Ressurection and Rejuvination

Swan Lake Ice Breakup Spring 2015
Swan Lake Ice Breakup Spring 2015

It’s springtime again!

Year 15 in this current evolution of my caretaking gig.

The snow has thawed, the ground is very wet, the grass is still brown everywhere with little green shoots trying to push through. The lake ice left early this year, really early. It was out by the second half of March, the earliest I’d seen previously was April 1st. Now the dock is free from it’s icy blockade and I’m ready to move the dock over into Cedar Bay. Anxious in fact. The Lake is up just enough, and everything should slide together easily at this point. Today is Monday, the day after Easter. And on Mondays I do my house checks. There are five properties I work for, five families, five high end estates. I start my morning this Monday like many before it headed up crane Mountain Road, to Bug Creek, to West Swan Shore Route along the Dark Side of Swan Lake.
The Dark Side of the Swan is the West shore. It’s tucked tightly against the mountains and is technically a rain forest. The forest floor is carpeted with dense peat moss, thick enough to lay down on comfortably. Vibrant enough to grow on and over large boulders which have been deposited here eons ago by the glacier that formed this valley.
The spring thaw is evident everywhere I look. Lots of water standing in the roadside ditches and ponds. Lots of ducks drifting about in these waters. beautiful scenes everywhere I look.

The Old Man, Spring Launch 2015
The Old Man, Spring Launch 2015

I love Monday mornings. My duties are laid out before me quite clearly, and they are uncomplicated at the start, and usually remain so. It is a day of hiking, peeking under houses, looking inside cabinets, listening, and smelling. I can generally finish checking all five homes by early afternoon unless I find additional duties to attend to. This leaves the afternoon open to other activities. Such as tending landscaping!

I’m so anxious to get my hands on the landscaping at Cedar Bay. The spring pruning of some bushes, the removal of the deer fencing from around the trees, the raking of the old dead material from the lawns in preparation for the new grass. De-thatching, fertilizing, renewing. Following the the holiday it is an appropriate resurrection. The regeneration of these properties to their summertime level of glory.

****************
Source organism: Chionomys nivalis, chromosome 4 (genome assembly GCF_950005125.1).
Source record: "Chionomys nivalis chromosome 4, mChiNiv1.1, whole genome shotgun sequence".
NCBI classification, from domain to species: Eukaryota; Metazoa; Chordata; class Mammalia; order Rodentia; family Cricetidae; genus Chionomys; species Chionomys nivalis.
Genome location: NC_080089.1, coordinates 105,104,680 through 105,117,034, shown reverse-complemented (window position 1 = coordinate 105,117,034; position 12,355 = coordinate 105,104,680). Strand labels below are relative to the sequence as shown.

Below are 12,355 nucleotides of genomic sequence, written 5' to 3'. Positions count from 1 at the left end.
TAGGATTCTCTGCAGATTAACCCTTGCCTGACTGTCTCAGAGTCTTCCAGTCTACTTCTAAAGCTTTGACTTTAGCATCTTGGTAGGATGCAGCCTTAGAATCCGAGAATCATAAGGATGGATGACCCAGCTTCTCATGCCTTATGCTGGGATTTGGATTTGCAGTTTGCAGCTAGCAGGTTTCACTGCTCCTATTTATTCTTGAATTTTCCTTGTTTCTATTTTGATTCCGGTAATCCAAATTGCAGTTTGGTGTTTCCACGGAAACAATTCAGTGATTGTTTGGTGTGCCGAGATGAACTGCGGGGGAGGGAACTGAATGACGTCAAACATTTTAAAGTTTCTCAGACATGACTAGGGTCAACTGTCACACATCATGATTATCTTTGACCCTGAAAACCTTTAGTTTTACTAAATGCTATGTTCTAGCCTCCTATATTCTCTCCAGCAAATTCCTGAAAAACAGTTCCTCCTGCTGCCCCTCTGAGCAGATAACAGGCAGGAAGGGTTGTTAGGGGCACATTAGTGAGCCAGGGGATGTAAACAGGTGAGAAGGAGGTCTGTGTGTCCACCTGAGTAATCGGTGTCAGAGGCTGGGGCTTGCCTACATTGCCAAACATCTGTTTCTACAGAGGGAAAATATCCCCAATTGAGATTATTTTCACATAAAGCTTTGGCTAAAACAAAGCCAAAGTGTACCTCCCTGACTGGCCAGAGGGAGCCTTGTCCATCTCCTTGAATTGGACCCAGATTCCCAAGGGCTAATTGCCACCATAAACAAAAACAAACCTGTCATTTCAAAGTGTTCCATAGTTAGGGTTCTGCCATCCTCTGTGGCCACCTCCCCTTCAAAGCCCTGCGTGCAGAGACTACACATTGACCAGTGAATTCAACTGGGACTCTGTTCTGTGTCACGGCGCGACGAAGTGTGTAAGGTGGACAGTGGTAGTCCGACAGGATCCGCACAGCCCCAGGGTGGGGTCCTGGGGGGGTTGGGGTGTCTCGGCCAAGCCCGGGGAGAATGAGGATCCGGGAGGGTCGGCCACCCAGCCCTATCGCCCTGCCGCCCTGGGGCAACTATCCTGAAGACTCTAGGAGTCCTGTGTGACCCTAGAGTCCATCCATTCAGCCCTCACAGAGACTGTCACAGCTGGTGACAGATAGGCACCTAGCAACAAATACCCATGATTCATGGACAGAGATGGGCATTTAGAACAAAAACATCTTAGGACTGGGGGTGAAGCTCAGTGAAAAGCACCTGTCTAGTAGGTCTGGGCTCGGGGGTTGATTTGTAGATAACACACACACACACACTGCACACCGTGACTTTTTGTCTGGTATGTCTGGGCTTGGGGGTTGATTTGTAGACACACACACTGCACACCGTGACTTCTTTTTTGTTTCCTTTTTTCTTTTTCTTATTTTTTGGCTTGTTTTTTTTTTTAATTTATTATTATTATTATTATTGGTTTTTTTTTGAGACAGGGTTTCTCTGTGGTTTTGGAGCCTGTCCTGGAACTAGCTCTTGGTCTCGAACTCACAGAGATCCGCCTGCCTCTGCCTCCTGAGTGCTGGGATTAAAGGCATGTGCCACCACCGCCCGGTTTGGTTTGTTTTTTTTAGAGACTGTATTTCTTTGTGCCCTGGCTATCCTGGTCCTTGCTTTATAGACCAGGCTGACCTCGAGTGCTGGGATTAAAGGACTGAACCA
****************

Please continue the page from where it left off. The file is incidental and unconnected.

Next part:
The greatest trials I have today are a Robin Redbreast that keeps pooping on the window sills of one home, and an owl that, until my recent efforts had been crapping all over the stone work on another beautiful log home.
For the defecating owl problem I found a product called bird spikes that are exactly that, plastic spikes that screw to the top edge of whatever the bird happens to be landing on that you don’t want it to land on. I also purchased and installed a couple of fake raptors. They now stand perched at the corners of the home keeping watch and intimidating any owls looking to vacate their bowels, I hope.

Dry-docks and Hard Choices



Dry-dock. Here I stand aboard a Russian cargo ship with my new Russian friends who were kind enough to show me around.


Drydock was an interesting time, filled with enjoyable off ship activities. I had discovered a local biker bar that provided occasional off duty entertainment for me with its outdoor parties and a class of patrons that I enjoyed associating with. I couldn’t encourage any of the crew to join me however, and we were a pretty tight group, so most of the time I would hang with a number of them on my off hours.

A nearby baseball diamond was home to the Jacksonville Suns, a minor league US team, this provided the occasional sporting event to attend,  and the day to day work was plentiful and combined with evenings off, this became my routine for a time.

Many of our crew of 21 had been let go upon our arrival and we were down to a smaller number of essential personnel. I’m sure many of the crew wondered from day to day whether their employment would continue.  I didn’t share this concern as the work I had before me appeared endless. The engine room was in disarray with cables and wires providing shore power, water lines providing fresh water. The ship remained home to many of us during this time.  Living aboard a 315′ ship that had been hoisted out of the water on a world war II era floating dry dock was certainly an interesting and new experience for most of us.